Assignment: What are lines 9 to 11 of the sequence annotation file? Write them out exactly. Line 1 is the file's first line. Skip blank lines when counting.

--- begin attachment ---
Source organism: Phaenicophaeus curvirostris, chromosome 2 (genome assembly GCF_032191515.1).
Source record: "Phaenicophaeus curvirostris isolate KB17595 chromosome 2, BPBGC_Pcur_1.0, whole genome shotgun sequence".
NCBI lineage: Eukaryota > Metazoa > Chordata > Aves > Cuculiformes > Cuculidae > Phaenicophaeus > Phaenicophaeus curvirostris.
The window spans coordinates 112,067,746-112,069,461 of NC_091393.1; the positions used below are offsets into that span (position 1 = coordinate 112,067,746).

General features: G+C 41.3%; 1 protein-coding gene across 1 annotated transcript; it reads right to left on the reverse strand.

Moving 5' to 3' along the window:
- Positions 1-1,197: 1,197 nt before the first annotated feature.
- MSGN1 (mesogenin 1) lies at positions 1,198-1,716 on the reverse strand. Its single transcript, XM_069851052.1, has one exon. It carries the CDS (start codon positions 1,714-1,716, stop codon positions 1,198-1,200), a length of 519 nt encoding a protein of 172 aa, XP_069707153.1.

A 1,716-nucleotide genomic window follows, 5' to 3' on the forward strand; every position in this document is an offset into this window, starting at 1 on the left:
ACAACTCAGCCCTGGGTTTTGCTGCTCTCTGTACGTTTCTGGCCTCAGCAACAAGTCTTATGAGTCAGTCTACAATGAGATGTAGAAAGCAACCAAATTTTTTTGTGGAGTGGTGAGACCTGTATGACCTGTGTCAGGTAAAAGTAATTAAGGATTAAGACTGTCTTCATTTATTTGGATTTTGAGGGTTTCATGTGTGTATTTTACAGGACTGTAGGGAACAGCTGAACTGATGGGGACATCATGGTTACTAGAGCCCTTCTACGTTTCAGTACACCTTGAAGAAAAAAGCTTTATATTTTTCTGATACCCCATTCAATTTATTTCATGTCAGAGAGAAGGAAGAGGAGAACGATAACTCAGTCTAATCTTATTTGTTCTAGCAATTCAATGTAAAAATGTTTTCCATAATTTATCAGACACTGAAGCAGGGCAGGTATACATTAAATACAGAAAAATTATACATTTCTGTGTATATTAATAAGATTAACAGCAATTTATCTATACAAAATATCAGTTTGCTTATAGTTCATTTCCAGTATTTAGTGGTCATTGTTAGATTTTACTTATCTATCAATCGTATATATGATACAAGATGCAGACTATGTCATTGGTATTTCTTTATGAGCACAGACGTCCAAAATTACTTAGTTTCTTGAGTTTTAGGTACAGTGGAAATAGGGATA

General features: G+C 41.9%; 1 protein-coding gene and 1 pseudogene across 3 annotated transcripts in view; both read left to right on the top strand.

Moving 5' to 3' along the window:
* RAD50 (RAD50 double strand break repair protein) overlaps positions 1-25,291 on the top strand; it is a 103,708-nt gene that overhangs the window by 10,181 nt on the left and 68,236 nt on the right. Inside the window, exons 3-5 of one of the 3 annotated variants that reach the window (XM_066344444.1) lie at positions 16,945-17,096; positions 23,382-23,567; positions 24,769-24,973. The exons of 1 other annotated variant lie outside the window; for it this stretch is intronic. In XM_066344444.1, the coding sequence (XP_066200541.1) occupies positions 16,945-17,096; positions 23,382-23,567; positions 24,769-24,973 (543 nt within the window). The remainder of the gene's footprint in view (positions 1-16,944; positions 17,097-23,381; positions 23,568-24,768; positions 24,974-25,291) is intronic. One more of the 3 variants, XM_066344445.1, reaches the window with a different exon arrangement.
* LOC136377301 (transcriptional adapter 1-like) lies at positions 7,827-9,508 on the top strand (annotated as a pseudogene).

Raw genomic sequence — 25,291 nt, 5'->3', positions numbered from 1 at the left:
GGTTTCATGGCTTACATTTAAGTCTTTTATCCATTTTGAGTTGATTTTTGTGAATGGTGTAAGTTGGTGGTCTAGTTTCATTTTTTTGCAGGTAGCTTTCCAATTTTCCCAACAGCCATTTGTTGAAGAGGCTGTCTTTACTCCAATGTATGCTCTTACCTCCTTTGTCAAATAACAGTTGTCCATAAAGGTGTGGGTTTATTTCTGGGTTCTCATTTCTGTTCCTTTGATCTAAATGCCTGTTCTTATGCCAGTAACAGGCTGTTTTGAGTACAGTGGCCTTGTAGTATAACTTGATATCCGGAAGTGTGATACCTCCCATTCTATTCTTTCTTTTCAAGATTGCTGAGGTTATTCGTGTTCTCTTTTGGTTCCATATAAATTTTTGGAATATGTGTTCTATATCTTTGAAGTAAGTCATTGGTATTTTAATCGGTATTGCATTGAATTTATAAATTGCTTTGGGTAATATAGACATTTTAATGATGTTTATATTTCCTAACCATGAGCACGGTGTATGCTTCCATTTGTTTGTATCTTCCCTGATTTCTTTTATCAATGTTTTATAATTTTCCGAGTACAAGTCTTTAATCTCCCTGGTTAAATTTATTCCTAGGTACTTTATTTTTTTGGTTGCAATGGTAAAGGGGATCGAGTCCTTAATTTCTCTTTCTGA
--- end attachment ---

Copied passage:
A 1,716-nucleotide genomic window follows, 5' to 3' on the forward strand; every position in this document is an offset into this window, starting at 1 on the left:
ACAACTCAGCCCTGGGTTTTGCTGCTCTCTGTACGTTTCTGGCCTCAGCAACAAGTCTTATGAGTCAGTCTACAATGAGATGTAGAAAGCAACCAAATTTTTTTGTGGAGTGGTGAGACCTGTATGACCTGTGTCAGGTAAAAGTAATTAAGGATTAAGACTGTCTTCATTTATTTGGATTTTGAGGGTTTCATGTGTGTATTTTACAGGACTGTAGGGAACAGCTGAACTGATGGGGACATCATGGTTACTAGAGCCCTTCTACGTTTCAGTACACCTTGAAGAAAAAAGCTTTATATTTTTCTGATACCCCATTCAATTTATTTCATGTCAGAGAGAAGGAAGAGGAGAACGATAACTCAGTCTAATCTTATTTGTTCTAGCAATTCAATGTAAAAATGTTTTCCATAATTTATCAGACACTGAAGCAGGGCAGGTATACATTAAATACAGAAAAATTATACATTTCTGTGTATATTAATAAGATTAACAGCAATTTATCTATACAAAATATCAGTTTGCTTATAGTTCATTTCCAGTATTTAGTGGTCATTGTTAGATTTTACTTATCTATCAATCGTATATATGATACAAGATGCAGACTATGTCATTGGTATTTCTTTATGAGCACAGACGTCCAAAATTACTTAGTTTCTTGAGTTTTAGGTACAGTGGAAATAGGGATA

General features: G+C 41.9%; 1 protein-coding gene and 1 pseudogene across 3 annotated transcripts in view; both read left to right on the top strand.